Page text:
option SUNW.root-server-hostname "soljumpsvr";
   option SUNW.root-server-ip-address 10.1.67.11;
   option SUNW.root-path-name
"/export/JUMPSTART/sol10/11_06_sparc/Solaris_10/Tools/Boot";
   option SUNW.sysid-config-file-server =
"soljumpsvr:/export/JUMPSTART/sol10/configs/sysids/default"; }

  host testproxy { hardware ethernet 00:03:ba:27:59:8b;
fixed-address 10.1.51.45; option SUNW.sysid-config-file-server =
"soljumpsvr:/export/JUMPSTART/sol10/configs/sysids/testproxy"; }
}


sol10_x86_dhcpd.conf
# Solaris 10 x86 11/06 (update 3) systems
group {

  use-host-decl-names on;
  filename "pxegrub.I86PC.Solaris_10-u3";
  next-server 10.1.67.11;
  vendor-option-space SUNW;
  option SUNW.JumpStart-server
"10.1.67.11:/export/JUMPSTART/sol10/configs";

  # BE WARNED: No hostnames. Must use IP addresses for Sol 10 x86!
  host solx8622 { hardware ethernet 00:14:4f:24:09:3c;
fixed-address 10.1.31.177; option SUNW.sysid-config-file-server =
"10.1.67.11:/export/JUMPSTART/sol10/configs/sysids/my-nis-dom"; }
  host solx8612 { hardware ethernet 00:12:3f:97:2e:af;
fixed-address 10.1.30.17; option SUNW.sysid-config-file-server =
"10.1.67.11:/export/JUMPSTART/sol10/configs/sysids/your-nis-dom"; }

}


linux_dhcpd.conf
  # Kickstart using boot CD on client
  host lnx167 { hardware ethernet 00:13:72:de:52:fe;
fixed-address 10.1.42.69; filename
"/export/KS/install/kickstart/hosts/lnx167";
next-server nfsserver01; }

  # Kickstart using PXE
  host lnx20 { hardware ethernet 00:14:4f:3b:8e:1e;
fixed-address 10.1.51.111; filename "pxelinux.0";
next-server tftpserver01; }
  host lnx163 { hardware ethernet 00:13:72:7d:13:30;
fixed-address 10.1.32.39; filename "pxelinux.0";
next-server tftpserver01; }

Create sysidcfg Files
For the most part, sysidcfg files are the same across Solaris versions. The only exception is that clients for the Solaris 10 OS on SPARC platforms will not work unless you add default_route=NONE to the network configuration, as in the following examples:
  # Solaris 10 SPARC sysidcfg
  system_locale=C
  security_policy=NONE
  name_service=NIS {domain_name=your-nis-dom
name_server=nis02(10.1.51.12)}
  network_interface=primary {protocol_ipv6=no
default_route=NONE netmask=255.255.254.0}
  terminal=vt100
  timezone=US/Central
  timeserver=localhost
  root_password=27wEn59niIbhM

  # Solaris 8 SPARC sysidcfg
  timezone=US/Central
  timeserver=localhost
  terminal=vt100
  system_locale=C
  network_interface=primary {protocol_ipv6=no
netmask=255.255.254.0}
  name_service=NIS {domain_name=my-nis-dom
name_server=nis01(10.1.60.14)}
  security_policy=NONE
  root_password=24bz8B.xa1rZw

  # Solaris 10 x86 sysidcfg
  system_locale=C
  security_policy=NONE
  network_interface=primary {protocol_ipv6=no}
  name_service=NIS {domain_name=my-nis-dom
name_server=nis01(10.1.51.12)}
  terminal=vt100
  timezone=US/Central
  timeserver=localhost
  root_password=27wEn59niIbhM

Modify the Default GRUB menu.lst File on the JumpStart Server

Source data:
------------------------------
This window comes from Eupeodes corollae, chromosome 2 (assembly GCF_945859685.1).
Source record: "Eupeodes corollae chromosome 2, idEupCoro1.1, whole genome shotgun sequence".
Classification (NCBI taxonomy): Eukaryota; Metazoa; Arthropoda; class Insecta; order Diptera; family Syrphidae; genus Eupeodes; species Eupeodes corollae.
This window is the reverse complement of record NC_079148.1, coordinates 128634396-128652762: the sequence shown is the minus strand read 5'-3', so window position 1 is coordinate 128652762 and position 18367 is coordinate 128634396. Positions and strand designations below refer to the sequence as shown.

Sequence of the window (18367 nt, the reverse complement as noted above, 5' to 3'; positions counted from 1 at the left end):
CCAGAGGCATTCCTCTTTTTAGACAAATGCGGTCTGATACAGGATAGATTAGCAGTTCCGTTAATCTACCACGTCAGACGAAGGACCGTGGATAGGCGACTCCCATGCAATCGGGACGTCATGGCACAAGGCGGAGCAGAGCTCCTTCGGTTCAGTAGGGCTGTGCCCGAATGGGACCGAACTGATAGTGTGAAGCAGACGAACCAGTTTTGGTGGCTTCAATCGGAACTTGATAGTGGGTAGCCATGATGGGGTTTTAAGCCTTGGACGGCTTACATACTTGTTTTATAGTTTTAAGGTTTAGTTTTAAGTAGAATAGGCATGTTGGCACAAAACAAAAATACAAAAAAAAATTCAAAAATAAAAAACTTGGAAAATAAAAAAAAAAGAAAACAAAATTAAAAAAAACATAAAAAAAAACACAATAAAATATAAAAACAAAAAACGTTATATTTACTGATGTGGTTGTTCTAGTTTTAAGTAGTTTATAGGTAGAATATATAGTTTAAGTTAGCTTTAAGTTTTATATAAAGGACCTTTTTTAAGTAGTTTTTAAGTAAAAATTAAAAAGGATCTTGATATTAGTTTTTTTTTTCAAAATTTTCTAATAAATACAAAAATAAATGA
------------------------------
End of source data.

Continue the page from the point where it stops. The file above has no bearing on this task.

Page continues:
The default menu.lst file does not provide a choice to install the system (very strange). In /tftpboot/boot/grub, you need to edit the menu.lst file. Here is a working one:
  default=0
  timeout=30
  title Custom Solaris 10 Jumpstart (11/06) - framebuffer
  # Ensure this is all one line!
  # I think install_config is unnecessary here (in dhcpd.conf)
  kernel /I86PC.Solaris_10-u3/multiboot kernel/unix -B
install_media=10.1.67.11:/export/JUMPSTART/sol10/11_06_x86,
install_config=10.1.67.11:/export/JUMPSTART/sol10/configs - install
module /I86PC.Solaris_10-u3/x86.miniroot

  title Custom Solaris 10 Jumpstart (11/06) - ttya
  kernel /I86PC.Solaris_10-u3/multiboot kernel/unix -B
console=ttya,install_media=10.1.67.11:/export/JUMPSTART/sol10/11_06_x86,
install_config=10.1.67.11:/export/JUMPSTART/sol10/configs - install
module /I86PC.Solaris_10-u3/x86.miniroot

Set Up Linux Configurations
I did this process with various versions of Red Hat Linux using Kickstart, but it should apply to most any Linux distribution. The basics of setting up Linux PXE loading are as follows:
1. Copy your Linux distribution to an NFS-shared directory.
2. Download the latest syslinux RPM from the RPM directory at http://www.kernel.org/pub/linux/utils/boot/syslinux/ and install it to a Linux system. Find the pxelinux.0 file that it installs to /usr/lib/syslinux and copy it into your /tftpboot directory.

3. Copy the initrd.img and vmlinuz files from the Linux distribution you copied in Step 1 to the /tftpboot directory. Each Linux version you load needs to use the corresponding pxeboot files.

Therefore, name the files with the version information, for example:
/tftpboot/intrd.img-RHEL4_i386_u4
/tftpboot/vmlinuz-RHEL4_i386_u4
 
4. Make a PXE configuration directory: /tftpboot/pxelinux.cfg.

5. Put configuration files for each Linux system you plan to PXE boot into the /tftpboot/pxelinux.cfg directory. The names of the files are significant. A configuration file for one system will be its MAC address using dashes, for example:

/tftpboot/pxelinux.cfg/01-00-13-72-2b-a5-3e
 
You may also have a file called default that all systems will use. For example:
default linux
label linux
  kernel vmlinuz-RHEL4_i386_u4
  append ksdevice=eth0 load_ramdisk=1
initrd=initrd.img-RHEL4_i386_u4 network
ks=nfs:nfsserver:/export/KS/hosts/lnx167
 
6. Put a standard Kickstart configuration file on the NFS server for each host. In the example default file in Step 5, it's the lnx167 file.

7. Put the necessary configurations in the DHCP configuration file. See the Make DHCP Configurations for Each Platform section for more information.

8. Once you figure out the format of the DHCP configuration files, consider making a script that regenerates the files and restarts dhcpd when you add a new host that needs to use JumpStart or Kickstart. Using a script will ensure the format is correct and prevent you from having to edit the files and restart dhcpd manually every time a host is added.

Load the Systems
For Solaris systems using the SPARC platform, run boot net:dhcp - install from the EEPROM. You must be at version 3.25 or greater for DHCP support. You can also reboot from the Solaris prompt to get the same result, for example:

# reboot -- "net:dhcp - install"
 
On systems running Linux or the Solaris OS for x86 platforms, you need to initiate a PXE boot. On many systems, including Sun's systems built on AMD Opteron processors, you initiate a PXE boot by pressing F12 when the system is coming up.